.
Alex Lo, for a journalist, you are so sadly lacking in understanding an ability to think through a question clearly.
atfh
I think the Archbishop is entitled to make his comments whether you agree with him or not, no? Why would he be abominable then whereas the students getting involved are called commendable? If you condemn Alex for his views (opinion), you are simply being a hypocrite to what you profess to believe in (freedom of speech or expression).
Definition of Freedom of Speech: The political right to communicate one's opinions and ideas using one's body and property to anyone who is willing to receive them. The term freedom of expression is sometimes used synonymously, but includes any act of seeking, receiving and imparting information or ideas, regardless of the medium used.
kctony
Of course Kwong is entitled to his opinions. But when he made his statement in the church and did not claim it's his personal opinion, people could easily have taken his words as representing the church. The difference is huge.
More than 20 years ago I wrote in the letters column that the Basic Law was a big grey area. It was my opinion. I was heavily criticized. No problem, every one is entitled to his opinion. That is freedom of speech.
But when my patriotic Chairman's secretary called me to confirm if the writer was in fact me, no matter how friendly her tone was, I took the hint. As his trusted protege I stopped writing until he passed away.
Feel the difference?
Paradox314
atfh - I'm sorry but I am not being a hypocrite - My words are completely consistent with my firm dedication to freedom of expression and dialogue. I would suggest that you do not understand the principles involved.
.
You include a definition of freedom of speech - where in your definition from Wikipedia, does it say that the views one expresses may not be critiqued by others? It does not say this - nor does it mean this. It means that one is not to be prevented by force from expressing one's views. Once expressed they are open to criticism!
.
But you are to be forgiven for your ignorance. You have been led astray, misinformed by Alex Lo, who has done us all a grave disservice with his incorrect use of the terms 'freedom of speech' and 'censor'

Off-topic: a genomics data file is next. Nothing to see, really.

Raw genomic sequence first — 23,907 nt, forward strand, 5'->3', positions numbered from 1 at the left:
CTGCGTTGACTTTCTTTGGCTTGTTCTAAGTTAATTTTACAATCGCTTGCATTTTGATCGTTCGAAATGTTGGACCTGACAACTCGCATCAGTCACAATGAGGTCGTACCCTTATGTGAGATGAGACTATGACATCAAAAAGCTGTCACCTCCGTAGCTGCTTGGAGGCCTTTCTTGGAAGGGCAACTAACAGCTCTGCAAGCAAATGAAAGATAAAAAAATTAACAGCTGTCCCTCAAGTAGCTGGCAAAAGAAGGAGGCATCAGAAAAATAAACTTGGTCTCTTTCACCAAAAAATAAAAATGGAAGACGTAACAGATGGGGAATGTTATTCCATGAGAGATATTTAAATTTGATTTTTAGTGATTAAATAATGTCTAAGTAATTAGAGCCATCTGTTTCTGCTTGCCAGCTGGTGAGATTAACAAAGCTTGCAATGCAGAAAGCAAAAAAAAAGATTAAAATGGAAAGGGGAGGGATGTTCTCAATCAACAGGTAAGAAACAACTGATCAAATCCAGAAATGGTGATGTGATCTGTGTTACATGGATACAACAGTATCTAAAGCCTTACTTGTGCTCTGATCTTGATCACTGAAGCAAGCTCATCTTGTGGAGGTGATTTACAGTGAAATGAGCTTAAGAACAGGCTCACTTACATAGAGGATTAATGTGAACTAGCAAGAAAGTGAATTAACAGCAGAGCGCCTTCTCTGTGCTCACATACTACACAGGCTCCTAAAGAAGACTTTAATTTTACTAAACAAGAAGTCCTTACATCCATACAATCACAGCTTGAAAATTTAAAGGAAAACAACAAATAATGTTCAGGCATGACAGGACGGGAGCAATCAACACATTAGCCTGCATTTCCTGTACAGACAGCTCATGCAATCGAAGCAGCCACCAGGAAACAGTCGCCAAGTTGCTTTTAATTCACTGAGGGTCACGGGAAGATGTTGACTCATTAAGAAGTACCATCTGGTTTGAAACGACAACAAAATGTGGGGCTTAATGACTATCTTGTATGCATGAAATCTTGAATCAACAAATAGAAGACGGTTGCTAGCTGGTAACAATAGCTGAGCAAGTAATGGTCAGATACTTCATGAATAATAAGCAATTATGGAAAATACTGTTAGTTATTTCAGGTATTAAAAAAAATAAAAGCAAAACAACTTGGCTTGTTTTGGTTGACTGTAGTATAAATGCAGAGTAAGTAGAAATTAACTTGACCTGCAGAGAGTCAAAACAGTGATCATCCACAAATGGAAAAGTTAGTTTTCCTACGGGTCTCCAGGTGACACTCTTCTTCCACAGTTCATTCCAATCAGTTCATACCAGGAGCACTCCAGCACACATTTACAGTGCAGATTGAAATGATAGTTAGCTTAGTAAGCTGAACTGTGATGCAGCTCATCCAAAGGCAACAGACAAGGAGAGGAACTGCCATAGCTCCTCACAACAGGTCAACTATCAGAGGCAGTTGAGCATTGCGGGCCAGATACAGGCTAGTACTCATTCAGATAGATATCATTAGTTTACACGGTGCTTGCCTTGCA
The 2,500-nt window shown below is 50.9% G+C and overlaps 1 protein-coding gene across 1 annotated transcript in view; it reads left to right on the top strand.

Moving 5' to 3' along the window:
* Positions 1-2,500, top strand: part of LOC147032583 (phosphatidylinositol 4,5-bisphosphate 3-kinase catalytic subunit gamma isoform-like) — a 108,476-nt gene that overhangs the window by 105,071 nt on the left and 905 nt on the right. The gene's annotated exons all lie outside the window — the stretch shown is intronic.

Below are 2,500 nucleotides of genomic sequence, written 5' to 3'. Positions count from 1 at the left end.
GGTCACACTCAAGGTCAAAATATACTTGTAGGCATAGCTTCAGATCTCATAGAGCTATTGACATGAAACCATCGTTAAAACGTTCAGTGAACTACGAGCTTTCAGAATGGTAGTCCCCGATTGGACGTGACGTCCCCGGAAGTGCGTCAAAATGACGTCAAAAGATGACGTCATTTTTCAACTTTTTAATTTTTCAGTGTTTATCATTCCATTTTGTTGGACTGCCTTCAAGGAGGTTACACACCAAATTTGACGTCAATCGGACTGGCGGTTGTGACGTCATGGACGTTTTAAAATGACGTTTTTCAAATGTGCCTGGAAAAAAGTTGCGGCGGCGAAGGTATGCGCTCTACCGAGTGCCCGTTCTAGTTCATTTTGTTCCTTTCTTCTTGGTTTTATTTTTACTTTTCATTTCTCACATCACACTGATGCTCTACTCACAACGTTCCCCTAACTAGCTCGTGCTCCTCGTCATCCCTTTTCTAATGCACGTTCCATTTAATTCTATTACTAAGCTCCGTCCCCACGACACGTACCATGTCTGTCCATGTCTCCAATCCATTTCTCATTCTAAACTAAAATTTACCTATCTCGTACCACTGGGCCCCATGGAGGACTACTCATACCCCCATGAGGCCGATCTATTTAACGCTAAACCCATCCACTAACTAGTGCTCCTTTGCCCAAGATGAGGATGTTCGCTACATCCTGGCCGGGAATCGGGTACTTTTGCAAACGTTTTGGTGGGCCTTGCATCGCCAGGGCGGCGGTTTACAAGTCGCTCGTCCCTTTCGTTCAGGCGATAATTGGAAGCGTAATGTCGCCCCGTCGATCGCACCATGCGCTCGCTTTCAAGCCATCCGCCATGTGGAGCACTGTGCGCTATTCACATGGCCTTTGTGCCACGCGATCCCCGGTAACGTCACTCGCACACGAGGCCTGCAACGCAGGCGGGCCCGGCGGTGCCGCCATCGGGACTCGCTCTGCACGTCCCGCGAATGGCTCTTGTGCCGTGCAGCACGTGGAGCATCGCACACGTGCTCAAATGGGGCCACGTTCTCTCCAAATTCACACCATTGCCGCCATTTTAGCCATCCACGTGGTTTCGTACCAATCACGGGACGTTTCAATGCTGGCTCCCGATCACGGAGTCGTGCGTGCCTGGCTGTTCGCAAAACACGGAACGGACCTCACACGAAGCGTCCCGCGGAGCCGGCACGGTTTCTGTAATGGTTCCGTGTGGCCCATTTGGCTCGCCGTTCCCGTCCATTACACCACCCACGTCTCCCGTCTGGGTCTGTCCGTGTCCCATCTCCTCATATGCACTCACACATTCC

.
Furthermore, did you read my comment? What do you think of the point I am making?
Paradox314
A very serious problem with Alex Lo's opinion is that he does not have a correct understanding of the meaning of 'free speech'.
Free speech is interpreted here as a situation under which people can express opinions with an expectation that they will not be criticized by others. This is not what free speech is at all and is not the free speech right always associated with democracy. Free speech(Freedom of Expression) protects the right of individuals and groups to express themselves without fear of being silenced through imprisonment or other means of enforcement by the state. It is meant to protect the right to speak of the less powerful from the control of the powerful.
.
Lo refers to criticism by democrats (and presumably many individuals) of a collection of more powerful voices in society that have used their power to try to influence the less powerful in their care. Their criticism and the criticism of the expressions of people like Bishop Kwok or Mr Ma of MaBelle is in no way 'censorious'. It is quite the opposite - this criticism, this dialogue and disagreement within society is the lifeblood of democracy.
atfh
In this case, Alex is also entitled to criticize the democrats or whoever he thinks. Criticism should work both way.

Pages

 
 
 
 
 

Login

SCMP.com Account

or